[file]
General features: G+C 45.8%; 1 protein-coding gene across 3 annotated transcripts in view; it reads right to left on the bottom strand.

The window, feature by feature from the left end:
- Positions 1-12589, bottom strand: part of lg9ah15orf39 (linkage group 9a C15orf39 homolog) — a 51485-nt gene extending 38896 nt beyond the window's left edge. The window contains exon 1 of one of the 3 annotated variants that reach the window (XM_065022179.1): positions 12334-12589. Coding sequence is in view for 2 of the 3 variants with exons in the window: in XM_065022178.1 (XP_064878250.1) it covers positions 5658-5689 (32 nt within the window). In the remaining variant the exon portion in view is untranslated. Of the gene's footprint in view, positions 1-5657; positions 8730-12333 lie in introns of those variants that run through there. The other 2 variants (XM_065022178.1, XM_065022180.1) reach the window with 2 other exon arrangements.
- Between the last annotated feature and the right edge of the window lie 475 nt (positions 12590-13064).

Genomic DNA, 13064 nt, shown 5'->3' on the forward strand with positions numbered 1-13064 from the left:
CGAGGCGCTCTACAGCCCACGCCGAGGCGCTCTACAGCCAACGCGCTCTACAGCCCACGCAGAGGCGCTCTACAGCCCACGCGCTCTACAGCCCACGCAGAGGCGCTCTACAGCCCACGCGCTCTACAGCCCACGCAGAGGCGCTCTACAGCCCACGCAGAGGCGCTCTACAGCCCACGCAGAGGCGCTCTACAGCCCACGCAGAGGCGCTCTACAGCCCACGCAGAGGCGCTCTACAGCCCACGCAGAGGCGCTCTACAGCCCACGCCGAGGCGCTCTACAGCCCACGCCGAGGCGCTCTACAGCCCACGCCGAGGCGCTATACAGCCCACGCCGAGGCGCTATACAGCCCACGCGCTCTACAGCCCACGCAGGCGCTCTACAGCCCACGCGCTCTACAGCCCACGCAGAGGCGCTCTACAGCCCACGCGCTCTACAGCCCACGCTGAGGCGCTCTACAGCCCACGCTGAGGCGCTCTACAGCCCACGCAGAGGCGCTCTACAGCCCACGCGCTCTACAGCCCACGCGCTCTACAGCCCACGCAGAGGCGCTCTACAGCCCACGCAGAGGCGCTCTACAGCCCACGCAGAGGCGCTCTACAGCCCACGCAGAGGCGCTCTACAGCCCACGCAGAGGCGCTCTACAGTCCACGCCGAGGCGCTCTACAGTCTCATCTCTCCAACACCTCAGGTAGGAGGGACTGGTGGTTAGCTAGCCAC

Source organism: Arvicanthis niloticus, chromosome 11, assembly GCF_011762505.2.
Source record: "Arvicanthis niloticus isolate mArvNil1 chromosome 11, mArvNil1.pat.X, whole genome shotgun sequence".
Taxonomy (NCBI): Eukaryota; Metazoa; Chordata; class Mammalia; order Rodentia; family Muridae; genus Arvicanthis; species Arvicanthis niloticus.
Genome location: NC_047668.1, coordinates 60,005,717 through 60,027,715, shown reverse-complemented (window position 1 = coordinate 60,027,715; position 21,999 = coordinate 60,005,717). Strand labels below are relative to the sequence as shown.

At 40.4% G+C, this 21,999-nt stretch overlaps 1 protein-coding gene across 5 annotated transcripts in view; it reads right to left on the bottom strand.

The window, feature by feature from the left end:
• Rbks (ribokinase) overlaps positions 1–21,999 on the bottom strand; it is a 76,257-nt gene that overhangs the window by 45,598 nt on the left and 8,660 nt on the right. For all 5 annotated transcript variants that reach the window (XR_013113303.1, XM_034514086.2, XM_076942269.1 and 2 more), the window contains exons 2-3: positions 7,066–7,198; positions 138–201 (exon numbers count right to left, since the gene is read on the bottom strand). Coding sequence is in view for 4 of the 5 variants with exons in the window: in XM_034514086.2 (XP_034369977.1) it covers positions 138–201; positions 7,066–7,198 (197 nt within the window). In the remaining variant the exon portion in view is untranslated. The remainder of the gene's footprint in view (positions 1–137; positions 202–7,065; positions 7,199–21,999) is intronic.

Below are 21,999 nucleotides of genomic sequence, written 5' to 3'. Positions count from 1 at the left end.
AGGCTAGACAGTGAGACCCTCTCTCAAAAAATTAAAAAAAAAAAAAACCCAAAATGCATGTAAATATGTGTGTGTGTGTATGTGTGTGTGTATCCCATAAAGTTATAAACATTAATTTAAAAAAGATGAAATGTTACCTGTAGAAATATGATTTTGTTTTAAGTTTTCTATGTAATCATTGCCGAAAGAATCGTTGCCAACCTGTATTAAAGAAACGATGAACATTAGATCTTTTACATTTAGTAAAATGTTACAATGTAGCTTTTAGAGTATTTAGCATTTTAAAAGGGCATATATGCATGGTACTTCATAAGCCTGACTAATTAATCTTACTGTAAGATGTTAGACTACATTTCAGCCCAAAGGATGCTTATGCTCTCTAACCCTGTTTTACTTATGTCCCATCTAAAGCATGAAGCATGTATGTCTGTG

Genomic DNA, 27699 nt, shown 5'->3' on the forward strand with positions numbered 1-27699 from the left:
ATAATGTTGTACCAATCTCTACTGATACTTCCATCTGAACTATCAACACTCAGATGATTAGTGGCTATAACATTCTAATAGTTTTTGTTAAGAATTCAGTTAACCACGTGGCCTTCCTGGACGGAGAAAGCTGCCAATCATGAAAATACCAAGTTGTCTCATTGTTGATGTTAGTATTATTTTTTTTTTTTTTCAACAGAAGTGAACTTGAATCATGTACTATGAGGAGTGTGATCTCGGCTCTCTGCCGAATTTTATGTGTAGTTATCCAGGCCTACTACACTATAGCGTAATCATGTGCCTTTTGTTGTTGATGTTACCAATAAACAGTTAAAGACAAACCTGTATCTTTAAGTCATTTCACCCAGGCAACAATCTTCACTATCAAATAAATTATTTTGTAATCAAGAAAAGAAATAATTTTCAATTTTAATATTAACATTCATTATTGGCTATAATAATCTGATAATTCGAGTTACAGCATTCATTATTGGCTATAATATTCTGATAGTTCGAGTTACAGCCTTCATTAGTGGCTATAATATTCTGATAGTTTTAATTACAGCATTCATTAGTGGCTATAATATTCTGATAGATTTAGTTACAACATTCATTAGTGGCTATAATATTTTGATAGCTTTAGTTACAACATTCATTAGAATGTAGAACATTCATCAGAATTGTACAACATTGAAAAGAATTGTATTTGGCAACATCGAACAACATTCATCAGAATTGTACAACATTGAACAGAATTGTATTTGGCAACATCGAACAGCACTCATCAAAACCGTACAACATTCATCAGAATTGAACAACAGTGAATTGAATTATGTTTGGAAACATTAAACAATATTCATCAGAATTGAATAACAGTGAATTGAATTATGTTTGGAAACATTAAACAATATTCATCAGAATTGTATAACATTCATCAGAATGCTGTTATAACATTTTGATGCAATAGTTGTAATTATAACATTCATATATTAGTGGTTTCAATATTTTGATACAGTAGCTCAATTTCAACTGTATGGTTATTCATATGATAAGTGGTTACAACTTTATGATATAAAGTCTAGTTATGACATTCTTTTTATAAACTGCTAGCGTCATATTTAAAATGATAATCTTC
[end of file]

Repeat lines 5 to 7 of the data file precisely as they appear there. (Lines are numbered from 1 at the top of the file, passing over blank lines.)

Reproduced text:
Genomic DNA, 13064 nt, shown 5'->3' on the forward strand with positions numbered 1-13064 from the left:
CGAGGCGCTCTACAGCCCACGCCGAGGCGCTCTACAGCCAACGCGCTCTACAGCCCACGCAGAGGCGCTCTACAGCCCACGCGCTCTACAGCCCACGCAGAGGCGCTCTACAGCCCACGCGCTCTACAGCCCACGCAGAGGCGCTCTACAGCCCACGCAGAGGCGCTCTACAGCCCACGCAGAGGCGCTCTACAGCCCACGCAGAGGCGCTCTACAGCCCACGCAGAGGCGCTCTACAGCCCACGCAGAGGCGCTCTACAGCCCACGCCGAGGCGCTCTACAGCCCACGCCGAGGCGCTCTACAGCCCACGCCGAGGCGCTATACAGCCCACGCCGAGGCGCTATACAGCCCACGCGCTCTACAGCCCACGCAGGCGCTCTACAGCCCACGCGCTCTACAGCCCACGCAGAGGCGCTCTACAGCCCACGCGCTCTACAGCCCACGCTGAGGCGCTCTACAGCCCACGCTGAGGCGCTCTACAGCCCACGCAGAGGCGCTCTACAGCCCACGCGCTCTACAGCCCACGCGCTCTACAGCCCACGCAGAGGCGCTCTACAGCCCACGCAGAGGCGCTCTACAGCCCACGCAGAGGCGCTCTACAGCCCACGCAGAGGCGCTCTACAGCCCACGCAGAGGCGCTCTACAGTCCACGCCGAGGCGCTCTACAGTCTCATCTCTCCAACACCTCAGGTAGGAGGGACTGGTGGTTAGCTAGCCAC

Source organism: Arvicanthis niloticus, chromosome 11, assembly GCF_011762505.2.